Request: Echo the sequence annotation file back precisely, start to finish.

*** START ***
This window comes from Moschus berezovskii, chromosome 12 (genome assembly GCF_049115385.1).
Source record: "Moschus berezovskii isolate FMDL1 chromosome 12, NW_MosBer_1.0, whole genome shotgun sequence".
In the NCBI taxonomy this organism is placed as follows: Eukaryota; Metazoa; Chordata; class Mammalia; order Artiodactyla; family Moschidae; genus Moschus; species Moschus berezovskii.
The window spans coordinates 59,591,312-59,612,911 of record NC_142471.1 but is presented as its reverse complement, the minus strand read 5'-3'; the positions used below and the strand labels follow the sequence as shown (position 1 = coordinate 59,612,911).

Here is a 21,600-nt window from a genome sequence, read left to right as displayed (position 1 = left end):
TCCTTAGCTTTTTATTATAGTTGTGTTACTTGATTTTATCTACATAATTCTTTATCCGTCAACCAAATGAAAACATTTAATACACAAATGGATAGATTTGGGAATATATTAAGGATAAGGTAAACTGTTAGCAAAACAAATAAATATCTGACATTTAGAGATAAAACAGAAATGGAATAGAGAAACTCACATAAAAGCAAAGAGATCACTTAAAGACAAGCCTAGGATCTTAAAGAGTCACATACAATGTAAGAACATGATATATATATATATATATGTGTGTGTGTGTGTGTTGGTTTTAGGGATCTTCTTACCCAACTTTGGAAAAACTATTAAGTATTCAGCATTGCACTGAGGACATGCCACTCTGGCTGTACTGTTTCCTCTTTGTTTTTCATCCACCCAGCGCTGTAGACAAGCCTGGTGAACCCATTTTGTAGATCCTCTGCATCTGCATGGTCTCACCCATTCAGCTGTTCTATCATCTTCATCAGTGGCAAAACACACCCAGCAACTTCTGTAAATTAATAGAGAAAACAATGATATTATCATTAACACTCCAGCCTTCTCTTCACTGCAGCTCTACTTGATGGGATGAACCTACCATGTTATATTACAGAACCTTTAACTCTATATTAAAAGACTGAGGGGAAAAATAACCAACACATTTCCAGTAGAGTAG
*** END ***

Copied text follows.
This window comes from Moschus berezovskii, chromosome 12 (genome assembly GCF_049115385.1).
Source record: "Moschus berezovskii isolate FMDL1 chromosome 12, NW_MosBer_1.0, whole genome shotgun sequence".
In the NCBI taxonomy this organism is placed as follows: Eukaryota; Metazoa; Chordata; class Mammalia; order Artiodactyla; family Moschidae; genus Moschus; species Moschus berezovskii.
The window spans coordinates 59,591,312-59,612,911 of record NC_142471.1 but is presented as its reverse complement, the minus strand read 5'-3'; the positions used below and the strand labels follow the sequence as shown (position 1 = coordinate 59,612,911).

Here is a 21,600-nt window from a genome sequence, read left to right as displayed (position 1 = left end):
TCCTTAGCTTTTTATTATAGTTGTGTTACTTGATTTTATCTACATAATTCTTTATCCGTCAACCAAATGAAAACATTTAATACACAAATGGATAGATTTGGGAATATATTAAGGATAAGGTAAACTGTTAGCAAAACAAATAAATATCTGACATTTAGAGATAAAACAGAAATGGAATAGAGAAACTCACATAAAAGCAAAGAGATCACTTAAAGACAAGCCTAGGATCTTAAAGAGTCACATACAATGTAAGAACATGATATATATATATATATATGTGTGTGTGTGTGTGTTGGTTTTAGGGATCTTCTTACCCAACTTTGGAAAAACTATTAAGTATTCAGCATTGCACTGAGGACATGCCACTCTGGCTGTACTGTTTCCTCTTTGTTTTTCATCCACCCAGCGCTGTAGACAAGCCTGGTGAACCCATTTTGTAGATCCTCTGCATCTGCATGGTCTCACCCATTCAGCTGTTCTATCATCTTCATCAGTGGCAAAACACACCCAGCAACTTCTGTAAATTAATAGAGAAAACAATGATATTATCATTAACACTCCAGCCTTCTCTTCACTGCAGCTCTACTTGATGGGATGAACCTACCATGTTATATTACAGAACCTTTAACTCTATATTAAAAGACTGAGGGGAAAAATAACCAACACATTTCCAGTAGAGTAG